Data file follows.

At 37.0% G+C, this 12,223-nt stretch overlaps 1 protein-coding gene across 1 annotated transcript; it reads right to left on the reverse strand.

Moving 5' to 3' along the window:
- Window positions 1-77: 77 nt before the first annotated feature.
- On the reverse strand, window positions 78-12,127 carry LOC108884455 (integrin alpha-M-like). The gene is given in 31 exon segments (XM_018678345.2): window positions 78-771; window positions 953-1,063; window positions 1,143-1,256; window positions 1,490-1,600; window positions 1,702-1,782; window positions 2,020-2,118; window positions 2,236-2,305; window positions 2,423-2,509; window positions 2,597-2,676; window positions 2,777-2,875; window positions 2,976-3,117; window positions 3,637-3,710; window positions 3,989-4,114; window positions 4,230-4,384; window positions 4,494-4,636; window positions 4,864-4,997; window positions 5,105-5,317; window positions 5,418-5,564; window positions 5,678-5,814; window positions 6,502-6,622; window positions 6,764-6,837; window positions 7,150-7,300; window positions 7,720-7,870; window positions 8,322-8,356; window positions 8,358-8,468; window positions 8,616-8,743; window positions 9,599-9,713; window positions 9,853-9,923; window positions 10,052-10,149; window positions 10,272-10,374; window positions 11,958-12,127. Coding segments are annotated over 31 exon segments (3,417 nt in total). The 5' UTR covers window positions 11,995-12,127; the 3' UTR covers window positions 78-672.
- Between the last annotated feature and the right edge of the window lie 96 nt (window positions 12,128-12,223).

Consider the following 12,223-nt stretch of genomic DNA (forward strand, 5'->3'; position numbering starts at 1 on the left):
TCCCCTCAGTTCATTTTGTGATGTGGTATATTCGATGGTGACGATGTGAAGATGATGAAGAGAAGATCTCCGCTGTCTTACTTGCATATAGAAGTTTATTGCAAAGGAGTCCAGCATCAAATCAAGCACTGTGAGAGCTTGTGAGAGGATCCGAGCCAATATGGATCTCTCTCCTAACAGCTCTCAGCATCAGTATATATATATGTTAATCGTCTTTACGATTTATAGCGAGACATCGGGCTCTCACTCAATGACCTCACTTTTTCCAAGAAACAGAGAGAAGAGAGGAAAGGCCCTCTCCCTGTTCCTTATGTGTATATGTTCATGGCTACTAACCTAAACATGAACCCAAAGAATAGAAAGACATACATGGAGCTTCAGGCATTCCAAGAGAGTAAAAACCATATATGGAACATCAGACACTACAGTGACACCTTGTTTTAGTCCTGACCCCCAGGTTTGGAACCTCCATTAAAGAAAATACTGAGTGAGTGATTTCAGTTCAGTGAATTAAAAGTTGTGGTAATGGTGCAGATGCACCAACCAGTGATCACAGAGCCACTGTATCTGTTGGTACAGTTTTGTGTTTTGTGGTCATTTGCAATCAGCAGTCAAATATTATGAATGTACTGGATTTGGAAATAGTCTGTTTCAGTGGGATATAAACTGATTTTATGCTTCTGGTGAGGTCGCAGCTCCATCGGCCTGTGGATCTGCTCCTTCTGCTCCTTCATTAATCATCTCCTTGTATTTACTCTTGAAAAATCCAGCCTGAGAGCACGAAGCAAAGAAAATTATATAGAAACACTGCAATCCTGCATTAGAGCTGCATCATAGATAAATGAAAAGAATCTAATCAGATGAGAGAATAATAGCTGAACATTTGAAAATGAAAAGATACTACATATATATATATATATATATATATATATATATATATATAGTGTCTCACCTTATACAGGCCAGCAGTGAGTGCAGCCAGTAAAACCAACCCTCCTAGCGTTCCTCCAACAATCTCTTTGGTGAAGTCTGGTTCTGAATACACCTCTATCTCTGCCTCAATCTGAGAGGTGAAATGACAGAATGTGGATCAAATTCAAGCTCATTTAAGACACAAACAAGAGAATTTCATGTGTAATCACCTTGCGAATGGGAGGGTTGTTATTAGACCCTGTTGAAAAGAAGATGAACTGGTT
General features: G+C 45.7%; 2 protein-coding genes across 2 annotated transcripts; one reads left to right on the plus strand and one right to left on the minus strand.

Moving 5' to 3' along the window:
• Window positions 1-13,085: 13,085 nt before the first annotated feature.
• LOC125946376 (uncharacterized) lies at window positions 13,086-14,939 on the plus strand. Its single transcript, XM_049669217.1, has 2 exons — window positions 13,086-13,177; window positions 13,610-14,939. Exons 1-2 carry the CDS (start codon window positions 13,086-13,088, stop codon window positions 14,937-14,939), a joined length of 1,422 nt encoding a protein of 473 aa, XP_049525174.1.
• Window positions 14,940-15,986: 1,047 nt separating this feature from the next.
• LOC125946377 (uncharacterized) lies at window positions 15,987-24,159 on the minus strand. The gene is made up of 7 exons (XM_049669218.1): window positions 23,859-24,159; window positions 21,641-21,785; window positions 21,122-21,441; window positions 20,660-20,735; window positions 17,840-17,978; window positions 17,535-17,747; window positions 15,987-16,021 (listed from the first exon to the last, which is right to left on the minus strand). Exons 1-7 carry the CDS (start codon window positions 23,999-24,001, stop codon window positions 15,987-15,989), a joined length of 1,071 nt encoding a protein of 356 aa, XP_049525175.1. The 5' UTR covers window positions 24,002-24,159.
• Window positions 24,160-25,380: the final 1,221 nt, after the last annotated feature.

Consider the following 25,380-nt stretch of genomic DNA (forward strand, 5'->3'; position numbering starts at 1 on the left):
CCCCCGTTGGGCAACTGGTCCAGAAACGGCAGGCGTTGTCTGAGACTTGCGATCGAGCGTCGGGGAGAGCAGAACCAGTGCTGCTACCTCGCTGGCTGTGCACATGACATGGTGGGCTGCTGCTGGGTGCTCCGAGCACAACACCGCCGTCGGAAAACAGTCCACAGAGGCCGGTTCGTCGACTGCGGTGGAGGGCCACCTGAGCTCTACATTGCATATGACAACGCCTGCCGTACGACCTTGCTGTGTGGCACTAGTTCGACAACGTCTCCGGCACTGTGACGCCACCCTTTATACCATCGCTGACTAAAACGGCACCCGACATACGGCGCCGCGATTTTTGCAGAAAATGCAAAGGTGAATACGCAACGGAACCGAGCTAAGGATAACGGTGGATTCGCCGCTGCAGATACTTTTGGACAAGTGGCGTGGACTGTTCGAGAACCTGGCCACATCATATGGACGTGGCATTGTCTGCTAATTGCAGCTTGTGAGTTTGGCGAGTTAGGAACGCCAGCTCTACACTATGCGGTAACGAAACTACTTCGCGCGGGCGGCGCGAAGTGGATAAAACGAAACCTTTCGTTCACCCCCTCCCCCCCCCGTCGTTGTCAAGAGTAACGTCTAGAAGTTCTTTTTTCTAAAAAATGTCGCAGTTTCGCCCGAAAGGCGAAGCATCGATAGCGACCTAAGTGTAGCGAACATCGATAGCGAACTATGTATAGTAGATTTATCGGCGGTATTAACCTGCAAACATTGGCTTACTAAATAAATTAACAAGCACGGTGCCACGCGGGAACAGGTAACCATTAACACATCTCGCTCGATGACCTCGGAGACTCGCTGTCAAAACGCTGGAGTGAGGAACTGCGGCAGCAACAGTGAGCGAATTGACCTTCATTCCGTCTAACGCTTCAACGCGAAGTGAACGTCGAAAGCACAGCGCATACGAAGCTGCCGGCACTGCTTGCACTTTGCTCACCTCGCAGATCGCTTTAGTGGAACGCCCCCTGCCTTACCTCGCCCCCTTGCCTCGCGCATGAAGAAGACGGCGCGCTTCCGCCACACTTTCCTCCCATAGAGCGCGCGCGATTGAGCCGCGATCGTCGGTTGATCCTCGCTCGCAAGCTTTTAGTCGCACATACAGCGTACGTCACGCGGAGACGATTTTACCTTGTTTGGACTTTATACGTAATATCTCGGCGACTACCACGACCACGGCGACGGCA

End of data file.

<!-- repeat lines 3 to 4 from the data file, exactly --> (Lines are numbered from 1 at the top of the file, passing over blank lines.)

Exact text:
- Window positions 1-77: 77 nt before the first annotated feature.
- On the reverse strand, window positions 78-12,127 carry LOC108884455 (integrin alpha-M-like). The gene is given in 31 exon segments (XM_018678345.2): window positions 78-771; window positions 953-1,063; window positions 1,143-1,256; window positions 1,490-1,600; window positions 1,702-1,782; window positions 2,020-2,118; window positions 2,236-2,305; window positions 2,423-2,509; window positions 2,597-2,676; window positions 2,777-2,875; window positions 2,976-3,117; window positions 3,637-3,710; window positions 3,989-4,114; window positions 4,230-4,384; window positions 4,494-4,636; window positions 4,864-4,997; window positions 5,105-5,317; window positions 5,418-5,564; window positions 5,678-5,814; window positions 6,502-6,622; window positions 6,764-6,837; window positions 7,150-7,300; window positions 7,720-7,870; window positions 8,322-8,356; window positions 8,358-8,468; window positions 8,616-8,743; window positions 9,599-9,713; window positions 9,853-9,923; window positions 10,052-10,149; window positions 10,272-10,374; window positions 11,958-12,127. Coding segments are annotated over 31 exon segments (3,417 nt in total). The 5' UTR covers window positions 11,995-12,127; the 3' UTR covers window positions 78-672.